About LMcpherson

Laura is a personal finance blogger with Stumble Forward helping people avoid life's financial mistakes and live a higher quality financial life.

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Comments

  1. Laura, great article. I especially like the tip about keeping your home maintained in order to avoid big repair bills later on. I might add too that, even if your DTI ratio is high, you can likely still scrounge up a few extra dollars to put toward paying off debt quicker. Every little bit helps. Thanks for the great post!

  2. Christopher says:

    That’s a good tip Laurie. Paying down your home with extra cash can go a long way to keeping your debt to income ratio low and also cut down on the amount of interest you pay over time as well. So in a way it’s kind of like a double edge sword. Thanks for stopping by an sharing your thoughts.

  3. Nice article. This is something that many people overlook or have no idea what their ratio is. This is also great to check out once you start a new year. Work throughout the year to decrease the percentage.

  4. Christopher says:

    That’s what I’ll defiantly be doing this your Grayson. I had to purchase some new appliances and I had to use my credit card to carry some of the weight while I build my house so I’m currently working to get that paid off ASAP.

  5. Good points. My ratio was pretty high at one point, so I ignored it. Not smart. It’s better to be aware and do everything you can do to lower it.

  6. Good post! Debt sucks. It’s best to just pay it all off as soon as humanly possible!

  7. This is a nice reminder. Not many people consider total debt vs total income. As a result they keep incrementally increasing their debt load until it overtakes their income level!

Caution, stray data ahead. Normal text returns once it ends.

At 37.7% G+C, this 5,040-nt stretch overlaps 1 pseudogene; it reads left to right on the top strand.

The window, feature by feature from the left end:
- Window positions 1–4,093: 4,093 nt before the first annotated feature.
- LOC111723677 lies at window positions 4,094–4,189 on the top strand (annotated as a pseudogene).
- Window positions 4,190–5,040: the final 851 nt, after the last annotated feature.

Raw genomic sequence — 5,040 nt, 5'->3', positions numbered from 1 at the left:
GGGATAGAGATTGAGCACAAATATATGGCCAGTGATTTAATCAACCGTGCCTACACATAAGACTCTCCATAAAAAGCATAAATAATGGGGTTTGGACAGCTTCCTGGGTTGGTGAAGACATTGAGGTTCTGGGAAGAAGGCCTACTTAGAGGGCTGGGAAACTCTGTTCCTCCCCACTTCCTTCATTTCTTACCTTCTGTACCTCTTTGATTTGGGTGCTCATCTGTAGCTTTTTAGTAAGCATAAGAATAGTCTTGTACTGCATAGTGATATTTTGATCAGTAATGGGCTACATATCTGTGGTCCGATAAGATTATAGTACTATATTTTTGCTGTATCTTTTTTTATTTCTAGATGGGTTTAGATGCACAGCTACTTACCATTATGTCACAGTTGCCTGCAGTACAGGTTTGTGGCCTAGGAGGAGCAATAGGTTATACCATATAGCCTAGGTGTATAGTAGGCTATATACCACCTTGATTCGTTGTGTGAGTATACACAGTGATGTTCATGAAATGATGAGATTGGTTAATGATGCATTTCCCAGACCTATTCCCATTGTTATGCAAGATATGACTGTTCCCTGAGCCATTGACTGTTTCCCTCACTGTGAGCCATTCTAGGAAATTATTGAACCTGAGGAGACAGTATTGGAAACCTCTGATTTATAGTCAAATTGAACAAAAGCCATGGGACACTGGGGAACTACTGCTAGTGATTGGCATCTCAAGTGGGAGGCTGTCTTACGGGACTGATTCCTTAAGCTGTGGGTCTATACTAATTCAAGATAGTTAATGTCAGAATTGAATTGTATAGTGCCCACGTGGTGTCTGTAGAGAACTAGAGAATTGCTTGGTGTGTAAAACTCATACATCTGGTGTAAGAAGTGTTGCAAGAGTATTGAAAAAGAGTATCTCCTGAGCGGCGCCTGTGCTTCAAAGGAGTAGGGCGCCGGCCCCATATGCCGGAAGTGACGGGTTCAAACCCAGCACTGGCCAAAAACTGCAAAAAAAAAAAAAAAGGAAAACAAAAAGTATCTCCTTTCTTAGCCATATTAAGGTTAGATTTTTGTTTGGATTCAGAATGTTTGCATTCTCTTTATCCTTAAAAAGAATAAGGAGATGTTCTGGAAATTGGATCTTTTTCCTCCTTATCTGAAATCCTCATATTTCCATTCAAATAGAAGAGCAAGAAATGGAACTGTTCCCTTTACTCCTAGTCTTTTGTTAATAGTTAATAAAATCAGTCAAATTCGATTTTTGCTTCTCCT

8. Christopher says:

    I agree Holly, whenever I get a debt it typically bugs me quite a bit until I get it paid off. I guess I can kind of look at that like a good habit.

  9. Christopher says:

    Yeah I defiantly wouldn’t ignore your DTI Kim, but that’s how we all learn, in fact that how I learn so much about most of my finances. I’m actually in a pretty good position with my DTI right now which is great since I’m building a house. Currently, I’m looking at get a 3.5% interest rate or better on my mortgage which is unbelievable for me.

  10. Christopher says:

    Good point Marie, that’s what got me into trouble a few years back with my DTI. Back several years ago I was adding a little debt here and there and the next thing you know I had a real problem on my hands. I think this is how most people get into trouble with their money. Fortunately, I was able to get things straightened out in a few years and save up a few bucks.

    Thanks for stopping by Marie, I will defiantly have to check out your blog.

  11. Good post! Sadly too many do not know what their ratio is, or how to even figure it. Thankfully we’ve been able to get ours pretty low as all we have left is our mortgage. That alone is still pretty low considering what is often thought of as “average”.

  12. Great article. Most people don’t even know what you’re talking about, which is how most of them even up in messes that take years to clean up.

  13. Christopher says:

    That’s awesome that all you have left is your mortgage John. I brought on a little more debt since I’ve started building my house but I should be down to my mortgage again in the next several months again.

  14. Christopher says:

    Good point Marissa a lot of people don’t know what a debt to income ratio is, how it works, or even why it’s so important. To be truthfully honest I didn’t even know what it was until I was studying to be a financial planner. Thanks for the comment.